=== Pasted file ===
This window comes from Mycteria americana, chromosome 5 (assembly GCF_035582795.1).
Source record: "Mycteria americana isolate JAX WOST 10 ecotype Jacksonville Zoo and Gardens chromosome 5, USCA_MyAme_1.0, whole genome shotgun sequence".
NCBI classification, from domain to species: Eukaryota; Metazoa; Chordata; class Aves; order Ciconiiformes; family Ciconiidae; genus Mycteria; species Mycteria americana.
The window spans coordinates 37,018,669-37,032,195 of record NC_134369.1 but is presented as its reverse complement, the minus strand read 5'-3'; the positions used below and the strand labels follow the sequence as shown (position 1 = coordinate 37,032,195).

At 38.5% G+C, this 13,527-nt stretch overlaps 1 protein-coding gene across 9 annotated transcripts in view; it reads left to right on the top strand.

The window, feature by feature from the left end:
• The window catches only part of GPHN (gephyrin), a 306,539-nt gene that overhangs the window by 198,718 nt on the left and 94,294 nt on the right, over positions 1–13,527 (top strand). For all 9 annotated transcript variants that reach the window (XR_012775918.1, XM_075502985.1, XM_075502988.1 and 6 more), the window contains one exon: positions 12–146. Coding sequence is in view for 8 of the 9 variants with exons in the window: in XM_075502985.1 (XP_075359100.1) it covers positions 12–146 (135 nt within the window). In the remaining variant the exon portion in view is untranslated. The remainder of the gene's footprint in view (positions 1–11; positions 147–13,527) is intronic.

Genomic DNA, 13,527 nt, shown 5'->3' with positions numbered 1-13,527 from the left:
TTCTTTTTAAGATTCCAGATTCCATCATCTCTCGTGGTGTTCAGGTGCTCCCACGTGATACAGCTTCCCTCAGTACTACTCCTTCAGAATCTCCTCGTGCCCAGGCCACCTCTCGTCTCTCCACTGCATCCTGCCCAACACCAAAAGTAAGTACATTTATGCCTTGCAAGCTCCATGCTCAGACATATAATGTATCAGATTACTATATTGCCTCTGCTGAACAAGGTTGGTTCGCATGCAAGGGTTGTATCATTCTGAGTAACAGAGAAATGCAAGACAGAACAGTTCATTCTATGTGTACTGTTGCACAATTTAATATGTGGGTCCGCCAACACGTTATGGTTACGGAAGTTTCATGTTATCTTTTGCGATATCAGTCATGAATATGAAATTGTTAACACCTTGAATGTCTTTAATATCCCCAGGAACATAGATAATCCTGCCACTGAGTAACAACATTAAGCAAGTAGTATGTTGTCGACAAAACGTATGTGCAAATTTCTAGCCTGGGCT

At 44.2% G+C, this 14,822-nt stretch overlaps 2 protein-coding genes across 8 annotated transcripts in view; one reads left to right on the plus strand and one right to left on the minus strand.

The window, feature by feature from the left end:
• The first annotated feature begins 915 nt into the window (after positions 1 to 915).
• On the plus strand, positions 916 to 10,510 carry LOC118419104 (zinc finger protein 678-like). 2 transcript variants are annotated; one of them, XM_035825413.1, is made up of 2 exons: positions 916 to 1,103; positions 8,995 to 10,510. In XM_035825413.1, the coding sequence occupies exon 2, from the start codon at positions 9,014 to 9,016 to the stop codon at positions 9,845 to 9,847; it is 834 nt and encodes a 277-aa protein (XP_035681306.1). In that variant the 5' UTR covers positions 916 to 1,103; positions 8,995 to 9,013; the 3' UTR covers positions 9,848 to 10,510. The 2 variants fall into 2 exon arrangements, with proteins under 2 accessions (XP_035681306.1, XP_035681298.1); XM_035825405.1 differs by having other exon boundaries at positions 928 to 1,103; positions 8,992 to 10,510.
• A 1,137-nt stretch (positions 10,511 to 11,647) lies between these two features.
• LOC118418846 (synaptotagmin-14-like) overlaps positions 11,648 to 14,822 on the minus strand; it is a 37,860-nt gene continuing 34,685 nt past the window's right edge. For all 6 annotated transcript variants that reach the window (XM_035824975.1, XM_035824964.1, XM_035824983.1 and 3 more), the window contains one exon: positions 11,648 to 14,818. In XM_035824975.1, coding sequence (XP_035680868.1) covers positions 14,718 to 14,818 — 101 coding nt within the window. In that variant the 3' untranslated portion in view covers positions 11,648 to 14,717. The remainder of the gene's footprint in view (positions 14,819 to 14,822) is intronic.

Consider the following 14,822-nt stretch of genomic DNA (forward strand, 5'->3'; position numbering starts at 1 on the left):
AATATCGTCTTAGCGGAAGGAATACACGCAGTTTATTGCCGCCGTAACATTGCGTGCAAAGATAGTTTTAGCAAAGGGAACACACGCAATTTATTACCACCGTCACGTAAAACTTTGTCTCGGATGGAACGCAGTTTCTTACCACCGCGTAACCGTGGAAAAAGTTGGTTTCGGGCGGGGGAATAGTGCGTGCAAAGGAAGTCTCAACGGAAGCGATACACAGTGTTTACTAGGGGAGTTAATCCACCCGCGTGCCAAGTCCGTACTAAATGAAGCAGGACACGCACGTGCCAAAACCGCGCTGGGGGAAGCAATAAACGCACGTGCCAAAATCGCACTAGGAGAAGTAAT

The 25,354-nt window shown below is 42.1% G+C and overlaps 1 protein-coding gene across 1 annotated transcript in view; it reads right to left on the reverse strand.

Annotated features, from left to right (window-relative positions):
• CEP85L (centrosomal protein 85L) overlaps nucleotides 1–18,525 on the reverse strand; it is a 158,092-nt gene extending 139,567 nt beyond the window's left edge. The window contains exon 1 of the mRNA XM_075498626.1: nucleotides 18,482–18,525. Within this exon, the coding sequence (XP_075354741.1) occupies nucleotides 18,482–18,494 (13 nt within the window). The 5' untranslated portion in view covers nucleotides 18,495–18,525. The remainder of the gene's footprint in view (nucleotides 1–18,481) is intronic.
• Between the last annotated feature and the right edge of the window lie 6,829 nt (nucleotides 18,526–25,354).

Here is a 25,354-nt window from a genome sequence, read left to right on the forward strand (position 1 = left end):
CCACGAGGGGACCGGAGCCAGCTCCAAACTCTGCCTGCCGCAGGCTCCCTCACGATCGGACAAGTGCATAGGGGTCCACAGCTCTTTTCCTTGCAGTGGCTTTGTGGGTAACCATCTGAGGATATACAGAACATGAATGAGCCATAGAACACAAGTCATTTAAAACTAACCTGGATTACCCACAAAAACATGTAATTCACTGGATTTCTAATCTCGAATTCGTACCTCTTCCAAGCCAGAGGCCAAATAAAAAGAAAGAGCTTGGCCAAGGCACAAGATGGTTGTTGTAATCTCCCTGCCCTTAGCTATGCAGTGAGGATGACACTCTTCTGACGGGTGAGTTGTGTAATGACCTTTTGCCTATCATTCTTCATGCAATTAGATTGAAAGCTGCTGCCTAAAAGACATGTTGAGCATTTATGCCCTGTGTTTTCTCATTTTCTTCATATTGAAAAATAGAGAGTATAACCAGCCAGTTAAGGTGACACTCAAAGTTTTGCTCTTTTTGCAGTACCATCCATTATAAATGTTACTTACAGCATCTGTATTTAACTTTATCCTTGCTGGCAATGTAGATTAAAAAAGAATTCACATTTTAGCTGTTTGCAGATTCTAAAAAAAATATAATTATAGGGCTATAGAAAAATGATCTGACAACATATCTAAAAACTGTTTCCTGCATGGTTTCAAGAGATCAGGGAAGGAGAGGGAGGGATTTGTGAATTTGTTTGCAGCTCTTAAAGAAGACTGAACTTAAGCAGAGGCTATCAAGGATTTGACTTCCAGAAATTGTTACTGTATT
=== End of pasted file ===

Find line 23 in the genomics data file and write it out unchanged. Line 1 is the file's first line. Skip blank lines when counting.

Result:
CCACGAGGGGACCGGAGCCAGCTCCAAACTCTGCCTGCCGCAGGCTCCCTCACGATCGGACAAGTGCATAGGGGTCCACAGCTCTTTTCCTTGCAGTGGCTTTGTGGGTAACCATCTGAGGATATACAGAACATGAATGAGCCATAGAACACAAGTCATTTAAAACTAACCTGGATTACCCACAAAAACATGTAATTCACTGGATTTCTAATCTCGAATTCGTACCTCTTCCAAGCCAGAGGCCAAATAAAAAGAAAGAGCTTGGCCAAGGCACAAGATGGTTGTTGTAATCTCCCTGCCCTTAGCTATGCAGTGAGGATGACACTCTTCTGACGGGTGAGTTGTGTAATGACCTTTTGCCTATCATTCTTCATGCAATTAGATTGAAAGCTGCTGCCTAAAAGACATGTTGAGCATTTATGCCCTGTGTTTTCTCATTTTCTTCATATTGAAAAATAGAGAGTATAACCAGCCAGTTAAGGTGACACTCAAAGTTTTGCTCTTTTTGCAGTACCATCCATTATAAATGTTACTTACAGCATCTGTATTTAACTTTATCCTTGCTGGCAATGTAGATTAAAAAAGAATTCACATTTTAGCTGTTTGCAGATTCTAAAAAAAATATAATTATAGGGCTATAGAAAAATGATCTGACAACATATCTAAAAACTGTTTCCTGCATGGTTTCAAGAGATCAGGGAAGGAGAGGGAGGGATTTGTGAATTTGTTTGCAGCTCTTAAAGAAGACTGAACTTAAGCAGAGGCTATCAAGGATTTGACTTCCAGAAATTGTTACTGTATT